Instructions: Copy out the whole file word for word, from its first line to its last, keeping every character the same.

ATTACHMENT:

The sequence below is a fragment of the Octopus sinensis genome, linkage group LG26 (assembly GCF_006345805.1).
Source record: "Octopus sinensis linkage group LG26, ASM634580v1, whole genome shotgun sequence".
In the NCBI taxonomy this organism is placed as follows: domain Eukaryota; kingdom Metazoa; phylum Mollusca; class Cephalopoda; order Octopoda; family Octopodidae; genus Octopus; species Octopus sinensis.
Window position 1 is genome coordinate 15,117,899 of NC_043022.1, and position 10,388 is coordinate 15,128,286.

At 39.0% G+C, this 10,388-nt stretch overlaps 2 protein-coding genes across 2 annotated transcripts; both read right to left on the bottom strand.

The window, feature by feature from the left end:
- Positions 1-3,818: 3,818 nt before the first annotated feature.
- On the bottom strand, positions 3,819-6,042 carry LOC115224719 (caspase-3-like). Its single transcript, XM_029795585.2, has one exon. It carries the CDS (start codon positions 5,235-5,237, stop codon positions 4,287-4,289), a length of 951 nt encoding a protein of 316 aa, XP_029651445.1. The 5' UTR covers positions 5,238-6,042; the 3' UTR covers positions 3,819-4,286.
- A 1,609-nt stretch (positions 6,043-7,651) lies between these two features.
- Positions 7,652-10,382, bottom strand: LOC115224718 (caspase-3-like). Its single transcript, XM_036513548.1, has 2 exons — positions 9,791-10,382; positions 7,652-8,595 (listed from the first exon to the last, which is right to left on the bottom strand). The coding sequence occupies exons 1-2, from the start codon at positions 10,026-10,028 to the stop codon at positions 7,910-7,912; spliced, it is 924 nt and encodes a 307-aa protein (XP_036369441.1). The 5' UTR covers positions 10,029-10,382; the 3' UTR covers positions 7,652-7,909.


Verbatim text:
The sequence below is a fragment of the Octopus sinensis genome, linkage group LG26 (assembly GCF_006345805.1).
Source record: "Octopus sinensis linkage group LG26, ASM634580v1, whole genome shotgun sequence".
In the NCBI taxonomy this organism is placed as follows: domain Eukaryota; kingdom Metazoa; phylum Mollusca; class Cephalopoda; order Octopoda; family Octopodidae; genus Octopus; species Octopus sinensis.
Window position 1 is genome coordinate 15,117,899 of NC_043022.1, and position 10,388 is coordinate 15,128,286.

At 39.0% G+C, this 10,388-nt stretch overlaps 2 protein-coding genes across 2 annotated transcripts; both read right to left on the bottom strand.

The window, feature by feature from the left end:
- Positions 1-3,818: 3,818 nt before the first annotated feature.
- On the bottom strand, positions 3,819-6,042 carry LOC115224719 (caspase-3-like). Its single transcript, XM_029795585.2, has one exon. It carries the CDS (start codon positions 5,235-5,237, stop codon positions 4,287-4,289), a length of 951 nt encoding a protein of 316 aa, XP_029651445.1. The 5' UTR covers positions 5,238-6,042; the 3' UTR covers positions 3,819-4,286.
- A 1,609-nt stretch (positions 6,043-7,651) lies between these two features.
- Positions 7,652-10,382, bottom strand: LOC115224718 (caspase-3-like). Its single transcript, XM_036513548.1, has 2 exons — positions 9,791-10,382; positions 7,652-8,595 (listed from the first exon to the last, which is right to left on the bottom strand). The coding sequence occupies exons 1-2, from the start codon at positions 10,026-10,028 to the stop codon at positions 7,910-7,912; spliced, it is 924 nt and encodes a 307-aa protein (XP_036369441.1). The 5' UTR covers positions 10,029-10,382; the 3' UTR covers positions 7,652-7,909.